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N.M. ahead in meeting new nutrition standards

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School standards already meet new recommendations

By Special to the Monitor

SANTA FE — New Mexico’s school food standards already meet new recommendations made to reauthorize the Child Nutrition Act introduced in the United States Senate last week. 

U. S. Senators Blanche Lincoln and Tom Harkin introduced four key elements that would be added to the Act for national school nutrition standards inserted into the federal Child Nutrition Act.  These elements include:

•       Improving the nutritional quality of school meals to help children meet the Dietary Guidelines for Americans.

•      Raising the federal reimbursement rates for school meals to better ensure that all children receive a nutritious meal.

•      Updating standards for foods sold outside the school meal to be healthful and meet the best available nutrition science.

•      Providing funds to support nutrition education and promotion programs that help children learn how to make healthy choices.

In February, 2006, the Public Education Department (PED) adopted the “Nutrition: Competitive Foods Sales Rule.”  The purpose of this rule was to help ensure that students, when sold food or beverages produced on the school campus, have healthy choices among the products sold.  New Mexico also regulated foods sold outside of school hours, requiring that at least 50% of the foods/beverages sold be healthy choices in fund raisers outside of normal school hours (e.g. sport concession stands, etc).

“New Mexico’s Making Schools Work Agenda recognizes the importance of sound nutrition and health and its impact on student achievement and overall well being,” said New Mexico Secretary of Education Veronica C. García.  “We as adults need to ensure that children have healthy food choices in school. I’m pleased that New Mexico was proactive in addressing this critical issue.”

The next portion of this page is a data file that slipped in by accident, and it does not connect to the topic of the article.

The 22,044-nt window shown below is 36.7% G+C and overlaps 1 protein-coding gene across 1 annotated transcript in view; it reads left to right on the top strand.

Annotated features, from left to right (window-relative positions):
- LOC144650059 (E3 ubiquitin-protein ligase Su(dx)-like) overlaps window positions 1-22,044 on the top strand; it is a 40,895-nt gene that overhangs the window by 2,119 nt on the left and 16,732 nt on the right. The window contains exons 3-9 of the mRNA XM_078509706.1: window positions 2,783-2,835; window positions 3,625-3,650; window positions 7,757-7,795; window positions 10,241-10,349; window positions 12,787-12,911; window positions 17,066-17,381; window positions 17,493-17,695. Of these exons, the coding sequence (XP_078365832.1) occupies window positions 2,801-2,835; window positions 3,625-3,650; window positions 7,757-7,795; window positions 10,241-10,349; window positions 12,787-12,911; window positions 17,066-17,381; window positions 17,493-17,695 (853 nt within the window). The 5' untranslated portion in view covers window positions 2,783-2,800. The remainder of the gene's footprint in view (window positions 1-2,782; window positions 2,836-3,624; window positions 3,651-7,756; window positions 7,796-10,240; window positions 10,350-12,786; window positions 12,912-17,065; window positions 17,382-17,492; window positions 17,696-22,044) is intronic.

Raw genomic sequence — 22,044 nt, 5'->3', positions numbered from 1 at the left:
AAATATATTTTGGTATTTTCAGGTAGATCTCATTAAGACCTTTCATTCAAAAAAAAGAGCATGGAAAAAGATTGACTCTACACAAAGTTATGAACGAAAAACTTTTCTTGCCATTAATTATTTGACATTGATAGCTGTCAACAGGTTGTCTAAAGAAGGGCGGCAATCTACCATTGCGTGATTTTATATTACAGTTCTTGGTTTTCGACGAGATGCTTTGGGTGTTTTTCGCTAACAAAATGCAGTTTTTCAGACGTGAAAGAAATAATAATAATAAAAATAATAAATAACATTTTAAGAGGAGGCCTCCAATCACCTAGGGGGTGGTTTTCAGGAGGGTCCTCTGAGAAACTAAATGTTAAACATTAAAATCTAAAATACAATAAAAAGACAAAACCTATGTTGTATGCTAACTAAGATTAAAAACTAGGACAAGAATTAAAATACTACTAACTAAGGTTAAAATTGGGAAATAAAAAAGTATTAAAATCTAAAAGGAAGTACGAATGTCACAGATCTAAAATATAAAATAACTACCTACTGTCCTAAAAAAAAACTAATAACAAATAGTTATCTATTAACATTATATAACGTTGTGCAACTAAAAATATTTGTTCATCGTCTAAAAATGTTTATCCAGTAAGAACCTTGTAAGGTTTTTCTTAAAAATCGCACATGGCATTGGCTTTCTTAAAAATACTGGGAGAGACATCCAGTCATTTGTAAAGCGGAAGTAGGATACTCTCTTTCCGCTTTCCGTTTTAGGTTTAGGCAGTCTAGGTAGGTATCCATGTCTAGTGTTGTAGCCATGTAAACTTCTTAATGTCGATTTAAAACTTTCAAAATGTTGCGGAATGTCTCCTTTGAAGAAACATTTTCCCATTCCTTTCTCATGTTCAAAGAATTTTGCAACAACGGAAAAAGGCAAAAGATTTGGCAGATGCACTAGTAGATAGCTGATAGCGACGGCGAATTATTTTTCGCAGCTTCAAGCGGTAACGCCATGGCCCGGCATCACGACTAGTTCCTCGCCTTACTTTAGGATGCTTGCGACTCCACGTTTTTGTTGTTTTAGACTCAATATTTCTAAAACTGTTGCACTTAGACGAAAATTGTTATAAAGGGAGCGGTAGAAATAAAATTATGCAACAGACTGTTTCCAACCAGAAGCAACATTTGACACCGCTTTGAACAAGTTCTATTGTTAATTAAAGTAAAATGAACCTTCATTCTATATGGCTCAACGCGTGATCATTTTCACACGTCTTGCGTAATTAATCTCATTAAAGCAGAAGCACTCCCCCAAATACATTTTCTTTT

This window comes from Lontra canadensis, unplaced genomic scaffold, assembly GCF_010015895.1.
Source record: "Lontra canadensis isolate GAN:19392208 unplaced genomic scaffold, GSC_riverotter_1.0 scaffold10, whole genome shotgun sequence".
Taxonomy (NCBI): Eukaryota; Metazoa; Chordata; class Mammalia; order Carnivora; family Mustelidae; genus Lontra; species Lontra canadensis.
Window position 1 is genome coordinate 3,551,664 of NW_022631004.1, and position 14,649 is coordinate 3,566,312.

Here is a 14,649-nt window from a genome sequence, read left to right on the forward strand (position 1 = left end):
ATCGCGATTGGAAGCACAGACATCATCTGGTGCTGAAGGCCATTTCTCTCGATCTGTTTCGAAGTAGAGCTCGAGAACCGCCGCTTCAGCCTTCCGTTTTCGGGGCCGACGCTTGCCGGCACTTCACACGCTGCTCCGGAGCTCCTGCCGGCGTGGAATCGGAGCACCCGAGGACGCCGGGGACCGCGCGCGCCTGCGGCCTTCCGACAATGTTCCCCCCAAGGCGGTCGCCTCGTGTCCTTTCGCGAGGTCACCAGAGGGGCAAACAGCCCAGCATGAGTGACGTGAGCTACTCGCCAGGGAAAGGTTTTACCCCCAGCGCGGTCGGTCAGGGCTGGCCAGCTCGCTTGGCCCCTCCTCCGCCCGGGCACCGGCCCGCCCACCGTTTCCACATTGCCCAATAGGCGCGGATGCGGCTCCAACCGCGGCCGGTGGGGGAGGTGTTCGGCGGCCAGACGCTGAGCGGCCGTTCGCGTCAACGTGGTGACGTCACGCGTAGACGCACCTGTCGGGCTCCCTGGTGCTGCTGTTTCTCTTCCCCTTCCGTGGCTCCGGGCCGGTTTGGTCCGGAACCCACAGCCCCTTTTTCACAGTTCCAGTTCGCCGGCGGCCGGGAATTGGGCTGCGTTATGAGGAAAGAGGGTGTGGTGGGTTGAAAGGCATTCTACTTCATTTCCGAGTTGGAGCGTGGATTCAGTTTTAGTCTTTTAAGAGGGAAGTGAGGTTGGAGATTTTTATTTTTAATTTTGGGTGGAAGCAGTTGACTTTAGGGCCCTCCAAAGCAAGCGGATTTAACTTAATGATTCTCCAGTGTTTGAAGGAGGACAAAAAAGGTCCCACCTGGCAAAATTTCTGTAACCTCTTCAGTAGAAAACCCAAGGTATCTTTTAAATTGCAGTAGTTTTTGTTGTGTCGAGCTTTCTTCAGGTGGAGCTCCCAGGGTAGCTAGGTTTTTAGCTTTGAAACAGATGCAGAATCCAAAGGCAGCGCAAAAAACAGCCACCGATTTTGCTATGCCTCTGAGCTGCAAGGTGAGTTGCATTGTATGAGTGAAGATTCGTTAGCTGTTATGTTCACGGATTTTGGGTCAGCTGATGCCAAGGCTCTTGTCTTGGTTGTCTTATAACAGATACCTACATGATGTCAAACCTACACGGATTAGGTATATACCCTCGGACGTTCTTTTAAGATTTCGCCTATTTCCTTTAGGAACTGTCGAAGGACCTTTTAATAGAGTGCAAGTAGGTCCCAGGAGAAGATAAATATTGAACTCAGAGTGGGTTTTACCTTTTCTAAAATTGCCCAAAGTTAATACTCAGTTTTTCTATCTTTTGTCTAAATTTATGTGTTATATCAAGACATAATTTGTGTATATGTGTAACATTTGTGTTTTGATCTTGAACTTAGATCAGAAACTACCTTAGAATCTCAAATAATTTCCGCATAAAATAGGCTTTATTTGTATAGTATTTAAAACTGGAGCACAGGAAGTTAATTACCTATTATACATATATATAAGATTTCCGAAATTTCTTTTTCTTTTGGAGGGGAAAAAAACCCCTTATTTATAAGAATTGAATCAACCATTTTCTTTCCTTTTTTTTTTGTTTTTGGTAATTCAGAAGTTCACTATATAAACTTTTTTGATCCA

PED’s nutrition rules are compared to the recommendations below.

• Improving the nutritional quality of school meals to help children meet the Dietary Guidelines for Americans.

• The NM PED Student Nutrition Bureau (SNB) reviews for every school that participates in the National School Lunch Program (NSLP) and the National Breakfast Program (NBP), analyzing and improving the nutritional quality of school meals to help children meet the Dietary Guidelines for Americans.

•   The Nutrikids program is one of the essential technical aids used by the PED to insure that schools are reaching or exceeding their goal; providing the vital nutrients to students

The Nutrikids database is a comprehensive bank of source codes within recipes

to inform parents and school administrators of the calorie, protein, fat percentage, iron, vitamin A, Vitamin C and calcium in meals.

• Raising the federal reimbursement rates for school meals to better ensure that all children receive a nutritious meal.

• The New Mexico Student Nutrition Association has lobbied at the federal level to increase the amount of federal reimbursement that school districts receive for the school lunch and breakfast programs.

• The New Mexico Legislature has allocated funds to increase the number of children eating breakfast with HB 2 2009 (appropriation of $ 3.43 million for school breakfast), although there was a reduction from the 2010 Legislature’s HB 10 ( $223,000) to $3,207,500.  

Currently, School Breakfast in HB 2 is at $2 million.

Updating standards for foods sold outside the school meal to be healthful and meet the best available nutrition science.

• The Center for Safe and Health Schools produced a Policy Update:  (Science-Based Nutrition Standards for Foods in School www.nasbe.org/index.php/shs/80-he-projectnews/130-he-sbnsfs).

This update includes the Institute of Medicine (IOM) recommendations for nutrition standards for foods sold in or served at school outside of the federal school meals program

• Providing funds to support nutrition education and promotion programs that help children learn how to make healthy choices.

• Although funding was not provided for nutrition education, Health Education is required to be taught in New Mexico schools.  Nutrition education is required as part of the New Mexico Health Education Content Standards with Benchmarks and Performance Standards.  

• In 2010 legislation was passed strengthening the requirement for health education.  Health education is required to be taught:

• All first, second and third grade classes to provide instruction that meets content standards, benchmarks and performance standards in health education.

• In fourth through eighth grades, the provision of instruction that meets academic content and performance standards shall be provided in health education.

• In ninth through 12th grades, the provision of instruction that meets academic content and performance standards shall be provided in health education.

• For students entering the eighth grade in the 2012-2013 school year, a course in health education is required prior to graduation. Health education may be required in either middle school or high school, as determined by the school district.